Election 2004: The endgame

Bin Laden delivered the October surprise. The voters are ready. The lawyers are, too. And the world is agog. Rupert Cornwell in Ohio takes the pulse of America in the first of our special reports
Click to follow
The Independent US

Just maybe, in an America split into almost exactly equal political halves, this is the place to be: the bellwether county in a bellwether state in this riveting, desperately close presidential election thrown into even greater uncertainty by the taunting video message from the country's most loathed enemy. As Canton and Stark County vote, it is said, so votes Ohio. And only twice in the past century has Ohio got it wrong. So the poll in Canton's delightfully named newspaper The Repository (of truth, one presumes) was of particular interest. Interest, alas, was not matched by enlightenment.

Just maybe, in an America split into almost exactly equal political halves, this is the place to be: the bellwether county in a bellwether state in this riveting, desperately close presidential election thrown into even greater uncertainty by the taunting video message from the country's most loathed enemy. As Canton and Stark County vote, it is said, so votes Ohio. And only twice in the past century has Ohio got it wrong. So the poll in Canton's delightfully named newspaper The Repository (of truth, one presumes) was of particular interest. Interest, alas, was not matched by enlightenment.

Naturally, the good citizens of Stark County as well are split right down the middle. For what it is worth, John Kerry had 47 per cent and George Bush 46 per cent, well within the statistical margin of error - or "margin of litigation" as Ohio's secretary of state, Kenneth Blackwell, likes to put it, referring to the armies of lawyers who are already conducting their first skirmishes, in Ohio and across the country. And now Osama bin Laden's contribution - the "October surprise" that could yet tilt the struggle on the campaign's final weekend.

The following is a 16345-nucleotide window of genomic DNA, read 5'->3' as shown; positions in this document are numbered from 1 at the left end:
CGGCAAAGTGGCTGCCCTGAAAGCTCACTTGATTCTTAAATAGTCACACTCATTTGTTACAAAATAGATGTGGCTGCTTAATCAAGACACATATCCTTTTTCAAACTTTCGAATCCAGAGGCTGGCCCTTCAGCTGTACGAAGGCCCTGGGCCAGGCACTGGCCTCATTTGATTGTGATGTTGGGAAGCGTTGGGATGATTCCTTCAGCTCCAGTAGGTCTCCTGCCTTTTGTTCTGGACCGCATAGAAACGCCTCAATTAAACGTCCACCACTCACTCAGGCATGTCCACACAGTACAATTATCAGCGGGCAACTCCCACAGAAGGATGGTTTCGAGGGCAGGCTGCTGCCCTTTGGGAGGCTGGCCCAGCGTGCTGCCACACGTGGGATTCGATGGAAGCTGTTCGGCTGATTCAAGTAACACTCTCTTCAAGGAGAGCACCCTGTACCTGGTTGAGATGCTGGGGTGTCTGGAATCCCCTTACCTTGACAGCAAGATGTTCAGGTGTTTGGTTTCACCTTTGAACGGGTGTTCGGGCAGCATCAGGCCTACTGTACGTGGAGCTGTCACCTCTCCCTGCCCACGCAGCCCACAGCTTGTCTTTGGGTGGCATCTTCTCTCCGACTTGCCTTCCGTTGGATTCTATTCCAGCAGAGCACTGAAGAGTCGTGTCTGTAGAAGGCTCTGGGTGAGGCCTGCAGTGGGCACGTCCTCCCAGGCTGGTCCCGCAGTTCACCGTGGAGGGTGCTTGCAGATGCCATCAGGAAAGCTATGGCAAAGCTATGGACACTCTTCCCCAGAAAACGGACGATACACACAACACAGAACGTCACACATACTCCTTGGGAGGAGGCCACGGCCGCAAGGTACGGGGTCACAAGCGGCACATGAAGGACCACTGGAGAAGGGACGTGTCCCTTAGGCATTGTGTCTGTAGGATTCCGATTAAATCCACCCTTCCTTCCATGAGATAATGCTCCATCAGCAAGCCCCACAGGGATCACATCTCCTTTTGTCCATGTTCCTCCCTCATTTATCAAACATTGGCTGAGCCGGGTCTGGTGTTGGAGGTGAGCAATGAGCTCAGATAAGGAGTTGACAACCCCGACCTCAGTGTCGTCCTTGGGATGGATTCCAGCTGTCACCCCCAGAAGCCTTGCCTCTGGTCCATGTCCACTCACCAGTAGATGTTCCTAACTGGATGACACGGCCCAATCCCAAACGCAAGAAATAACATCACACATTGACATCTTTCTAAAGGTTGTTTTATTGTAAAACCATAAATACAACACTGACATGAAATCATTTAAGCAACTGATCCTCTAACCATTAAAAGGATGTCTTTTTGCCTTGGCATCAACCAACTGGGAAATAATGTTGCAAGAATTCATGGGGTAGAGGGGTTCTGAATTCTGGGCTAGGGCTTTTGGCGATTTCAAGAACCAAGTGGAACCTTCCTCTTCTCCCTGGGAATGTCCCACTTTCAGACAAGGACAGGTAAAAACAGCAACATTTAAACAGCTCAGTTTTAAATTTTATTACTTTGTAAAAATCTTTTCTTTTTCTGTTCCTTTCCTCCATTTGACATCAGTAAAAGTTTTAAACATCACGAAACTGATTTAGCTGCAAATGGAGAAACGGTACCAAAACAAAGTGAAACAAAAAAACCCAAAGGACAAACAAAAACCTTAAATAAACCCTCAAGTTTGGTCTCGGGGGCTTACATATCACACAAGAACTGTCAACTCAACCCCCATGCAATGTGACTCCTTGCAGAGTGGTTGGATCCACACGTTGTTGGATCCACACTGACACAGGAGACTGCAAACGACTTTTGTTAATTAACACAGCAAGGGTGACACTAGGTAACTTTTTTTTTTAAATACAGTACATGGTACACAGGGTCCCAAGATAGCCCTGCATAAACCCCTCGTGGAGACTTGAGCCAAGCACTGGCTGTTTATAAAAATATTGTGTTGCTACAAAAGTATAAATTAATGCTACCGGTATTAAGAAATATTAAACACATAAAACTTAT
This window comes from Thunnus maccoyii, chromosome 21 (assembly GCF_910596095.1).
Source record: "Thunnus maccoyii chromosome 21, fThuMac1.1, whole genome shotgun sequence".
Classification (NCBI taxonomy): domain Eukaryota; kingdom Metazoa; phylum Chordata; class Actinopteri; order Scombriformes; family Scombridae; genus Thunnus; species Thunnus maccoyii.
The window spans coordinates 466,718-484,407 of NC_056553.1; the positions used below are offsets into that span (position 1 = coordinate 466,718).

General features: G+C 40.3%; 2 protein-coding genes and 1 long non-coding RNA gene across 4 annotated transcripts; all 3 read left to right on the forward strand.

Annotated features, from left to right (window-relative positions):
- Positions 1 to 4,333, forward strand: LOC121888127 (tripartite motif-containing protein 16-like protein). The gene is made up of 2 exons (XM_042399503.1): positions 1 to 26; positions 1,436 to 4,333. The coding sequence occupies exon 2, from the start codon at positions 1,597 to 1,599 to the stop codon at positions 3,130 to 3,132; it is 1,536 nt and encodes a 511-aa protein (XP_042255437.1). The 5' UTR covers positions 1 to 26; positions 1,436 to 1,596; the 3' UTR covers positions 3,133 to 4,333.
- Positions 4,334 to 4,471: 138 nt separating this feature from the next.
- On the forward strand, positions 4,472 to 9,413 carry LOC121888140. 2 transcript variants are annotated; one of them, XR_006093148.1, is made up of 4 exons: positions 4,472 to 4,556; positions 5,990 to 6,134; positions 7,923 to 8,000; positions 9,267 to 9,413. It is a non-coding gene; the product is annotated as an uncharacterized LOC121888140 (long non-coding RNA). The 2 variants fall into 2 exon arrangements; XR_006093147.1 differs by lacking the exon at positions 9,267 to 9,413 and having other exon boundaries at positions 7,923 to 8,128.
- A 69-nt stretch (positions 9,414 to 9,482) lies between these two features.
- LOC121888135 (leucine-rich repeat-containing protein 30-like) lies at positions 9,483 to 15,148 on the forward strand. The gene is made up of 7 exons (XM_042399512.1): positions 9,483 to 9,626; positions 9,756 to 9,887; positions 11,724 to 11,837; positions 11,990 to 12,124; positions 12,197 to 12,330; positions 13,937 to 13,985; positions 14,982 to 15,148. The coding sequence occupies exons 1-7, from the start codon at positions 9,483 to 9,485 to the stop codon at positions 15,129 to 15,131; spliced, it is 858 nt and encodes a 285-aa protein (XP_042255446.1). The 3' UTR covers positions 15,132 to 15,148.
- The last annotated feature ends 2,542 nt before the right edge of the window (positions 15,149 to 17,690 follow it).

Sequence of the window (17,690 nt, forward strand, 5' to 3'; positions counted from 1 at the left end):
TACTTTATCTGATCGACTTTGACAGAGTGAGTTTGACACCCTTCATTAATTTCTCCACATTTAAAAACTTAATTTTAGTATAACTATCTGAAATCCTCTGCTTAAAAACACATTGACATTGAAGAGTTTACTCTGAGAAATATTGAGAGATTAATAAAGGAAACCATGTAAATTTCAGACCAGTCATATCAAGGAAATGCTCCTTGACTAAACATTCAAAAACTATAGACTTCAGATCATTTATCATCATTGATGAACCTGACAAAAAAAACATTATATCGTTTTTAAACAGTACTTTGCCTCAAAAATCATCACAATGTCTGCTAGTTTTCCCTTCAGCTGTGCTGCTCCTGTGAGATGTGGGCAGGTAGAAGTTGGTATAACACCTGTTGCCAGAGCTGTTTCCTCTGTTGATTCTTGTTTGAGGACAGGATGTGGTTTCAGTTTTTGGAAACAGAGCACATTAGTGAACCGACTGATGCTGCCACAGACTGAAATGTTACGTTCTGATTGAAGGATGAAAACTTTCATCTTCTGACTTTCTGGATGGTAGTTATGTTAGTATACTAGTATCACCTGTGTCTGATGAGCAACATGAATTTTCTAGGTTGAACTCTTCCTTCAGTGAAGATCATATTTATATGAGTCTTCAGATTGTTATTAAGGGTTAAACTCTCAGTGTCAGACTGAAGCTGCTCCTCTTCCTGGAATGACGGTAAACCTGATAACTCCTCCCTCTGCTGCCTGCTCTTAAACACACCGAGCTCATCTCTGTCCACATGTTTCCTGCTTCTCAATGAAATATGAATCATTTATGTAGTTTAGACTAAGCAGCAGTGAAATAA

On a golden Midwestern autumn afternoon last week, in the rolling countryside outside Canton, evidence of the division was everywhere, right down to competing Bush and Kerry signs on the same leaf-flecked front lawn.

"We're a cross-section of America," says Charita Goshay, a columnist at The Repository. "We've got town and country, industry and agriculture, liberals and conservatives, different income groups and different races." The 2000 US election was close, yet Tuesday's result could be closer still.

The independent candidate Ralph Nader will be lucky to win 1 per cent of the vote, compared with 2.7 per cent four years ago. But with Ohio and half a dozen other swing states split almost exactly in two, even a few thousand Nader votes might make the difference.

If the states break exactly as they did four years ago, Mr Bush would win the electoral vote by 278 to 260 - a considerably wider margin than his 271-267 vote victory, thanks to adjustments in congressional districts to take account of population changes in the 2000 census, and a new weighting of individual states in the electoral college. But if just West Virginia and New Hampshire, two small states which the President carried in 2000, changed sides, the outcome would be a 269-269 tie.

And that is only the start of it. In this hardest of elections to call, The Washington Post has calculated no fewer than 33 different, yet perfectly plausible, voting scenarios to produce deadlock in the electoral college. If so, Mr Blackwell's "margin of litigation" would become a "margin for chaos", with the election being thrown to the House of Representatives and intense pressure on individual state-appointed members of the electoral college to switch sides.

A few weeks ago, of course, such talk seemed purely academic. Mr Bush swept out of his convention in New York with a double-digit lead in the polls, while the Kerry campaign seemed rudderless. The candidate lacked a clear message and was failing to connect on a human level with ordinary voters. The President looked to be gliding towards a second term.

The presidential debates, however, transformed the picture. By common consent, Mr Kerry won all three. They attracted a combined 160 million viewers, who saw the challenger looking more presidential and possessing a deeper command of the issues than the man who actually sat in the Oval Office. Democrats were galvanised, and the race tightened into a statistical dead heat.